Since no independent or third-party candidate has won any important election, I think the article assumes that an increase in third-party candidates would lead a to a decline, is that the assumption?

If the 2 major parties raised and spent more money than ever before, doesn't that mean that the 2 parties think that the mass media is important? Can this refute E?

E sounds more like a conclusion rather than an assumption.

What is the OA?
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 [#permalink] New post 15 Jul 2005, 15:57
riteshgupta1 wrote:
I refute B

I would pick B if it would have said about third part candidates winning the elections. An increase in the no of canidates shows and proves nothing to the argument.

I pick E

If mass media were really important, then 3rd party candidates should have won the elections, which did not happen


Come to think of it, you might be right. I can't assume that the increase in candidates lead to them being elected.
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 [#permalink] New post 16 Jul 2005, 13:31
Sorry Guys...NO SINGLE RIGHT ANSWER.

Do you want me to post the OA??
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 [#permalink] New post 16 Jul 2005, 15:06
After reading the argument again and again and again, I think except A all are junk.

A says that p(money) is necessary to win the election, althought not sufficient.

If P is necessary, then elections can be won. No matter what?

So A seems to be it.

D could be inferred from the argument. But if you negate D, nothing happens. Negating all

B) A significant increase in the number of third-party candidates would NOT be evidence of a decline in the importance of the two major parties.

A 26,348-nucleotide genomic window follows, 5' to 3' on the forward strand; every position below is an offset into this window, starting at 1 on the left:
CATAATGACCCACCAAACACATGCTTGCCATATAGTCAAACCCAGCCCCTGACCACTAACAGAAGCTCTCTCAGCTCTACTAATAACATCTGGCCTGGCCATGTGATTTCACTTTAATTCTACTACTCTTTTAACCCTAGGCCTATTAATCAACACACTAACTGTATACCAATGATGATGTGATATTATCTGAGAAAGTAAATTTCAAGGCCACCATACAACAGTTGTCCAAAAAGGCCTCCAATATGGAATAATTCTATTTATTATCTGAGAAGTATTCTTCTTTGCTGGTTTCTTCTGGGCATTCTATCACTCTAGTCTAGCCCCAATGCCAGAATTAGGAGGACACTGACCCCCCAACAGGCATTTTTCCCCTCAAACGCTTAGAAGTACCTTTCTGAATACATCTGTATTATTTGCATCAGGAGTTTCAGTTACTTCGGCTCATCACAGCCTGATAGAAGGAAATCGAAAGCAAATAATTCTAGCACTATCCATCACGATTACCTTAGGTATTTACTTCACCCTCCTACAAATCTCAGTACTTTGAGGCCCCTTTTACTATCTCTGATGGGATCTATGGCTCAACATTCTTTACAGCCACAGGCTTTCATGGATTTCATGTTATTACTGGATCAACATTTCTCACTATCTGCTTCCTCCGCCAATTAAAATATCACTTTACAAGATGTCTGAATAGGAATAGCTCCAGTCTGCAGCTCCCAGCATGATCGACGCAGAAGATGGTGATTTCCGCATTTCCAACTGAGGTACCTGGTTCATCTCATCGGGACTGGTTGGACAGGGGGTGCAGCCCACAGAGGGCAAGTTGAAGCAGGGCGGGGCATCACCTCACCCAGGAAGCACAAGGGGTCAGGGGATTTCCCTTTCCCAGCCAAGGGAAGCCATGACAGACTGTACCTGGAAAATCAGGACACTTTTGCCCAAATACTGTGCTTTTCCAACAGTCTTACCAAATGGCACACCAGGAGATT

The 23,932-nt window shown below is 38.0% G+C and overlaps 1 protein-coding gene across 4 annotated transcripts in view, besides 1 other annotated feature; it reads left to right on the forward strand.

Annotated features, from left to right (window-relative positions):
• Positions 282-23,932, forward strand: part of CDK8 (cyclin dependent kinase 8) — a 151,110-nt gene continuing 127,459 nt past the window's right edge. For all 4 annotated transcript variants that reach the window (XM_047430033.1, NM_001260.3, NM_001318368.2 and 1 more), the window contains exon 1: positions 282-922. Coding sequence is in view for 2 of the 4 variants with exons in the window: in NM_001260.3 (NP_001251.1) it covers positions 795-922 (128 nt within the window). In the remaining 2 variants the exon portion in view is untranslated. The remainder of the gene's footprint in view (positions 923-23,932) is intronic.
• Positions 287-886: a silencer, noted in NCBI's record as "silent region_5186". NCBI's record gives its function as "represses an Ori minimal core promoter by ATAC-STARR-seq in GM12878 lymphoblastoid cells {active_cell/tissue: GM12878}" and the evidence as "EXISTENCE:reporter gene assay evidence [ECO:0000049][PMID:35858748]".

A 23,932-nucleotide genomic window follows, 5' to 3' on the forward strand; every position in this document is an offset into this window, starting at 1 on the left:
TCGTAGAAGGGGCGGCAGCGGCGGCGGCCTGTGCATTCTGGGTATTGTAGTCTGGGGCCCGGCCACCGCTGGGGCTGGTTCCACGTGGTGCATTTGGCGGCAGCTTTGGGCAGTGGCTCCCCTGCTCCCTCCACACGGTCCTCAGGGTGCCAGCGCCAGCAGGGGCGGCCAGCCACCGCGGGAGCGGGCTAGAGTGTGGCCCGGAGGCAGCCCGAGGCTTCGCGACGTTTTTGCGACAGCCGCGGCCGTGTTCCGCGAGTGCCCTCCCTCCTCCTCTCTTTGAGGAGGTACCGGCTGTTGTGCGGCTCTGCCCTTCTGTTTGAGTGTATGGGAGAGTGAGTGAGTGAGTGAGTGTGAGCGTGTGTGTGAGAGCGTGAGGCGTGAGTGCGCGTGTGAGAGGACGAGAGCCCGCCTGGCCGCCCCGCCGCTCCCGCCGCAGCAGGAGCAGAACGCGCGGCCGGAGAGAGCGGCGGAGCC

- unless they win
C)The two-party system has not contributed significantly to the stability of the American political structure. out of scope
D)The mass media does not tend to favor an independent or third-party candidate over a candidate from one of the two major parties. (may be or may not be).
E) The mass media are relatively important in deciding the outcome of most elections. (so, who cares.)

A) The amount of money raised and spent by a political party is not one valid criterion for judging the influence of the party.
Then how & Why are they winning...
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 [#permalink] New post 16 Jul 2005, 17:47
How come all of you missed A?

A says that money is= political power and that shows that the 2 parties are still very strong...

A it is..
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 [#permalink] New post 18 Jul 2005, 08:33
fresinha12 wrote:
How come all of you missed A?

A says that money is= political power and that shows that the 2 parties are still very strong...

A it is..


Doh, you're right. A it is.
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 [#permalink] New post 18 Jul 2005, 09:42
A is the correct answer
  [#permalink] 18 Jul 2005, 09:42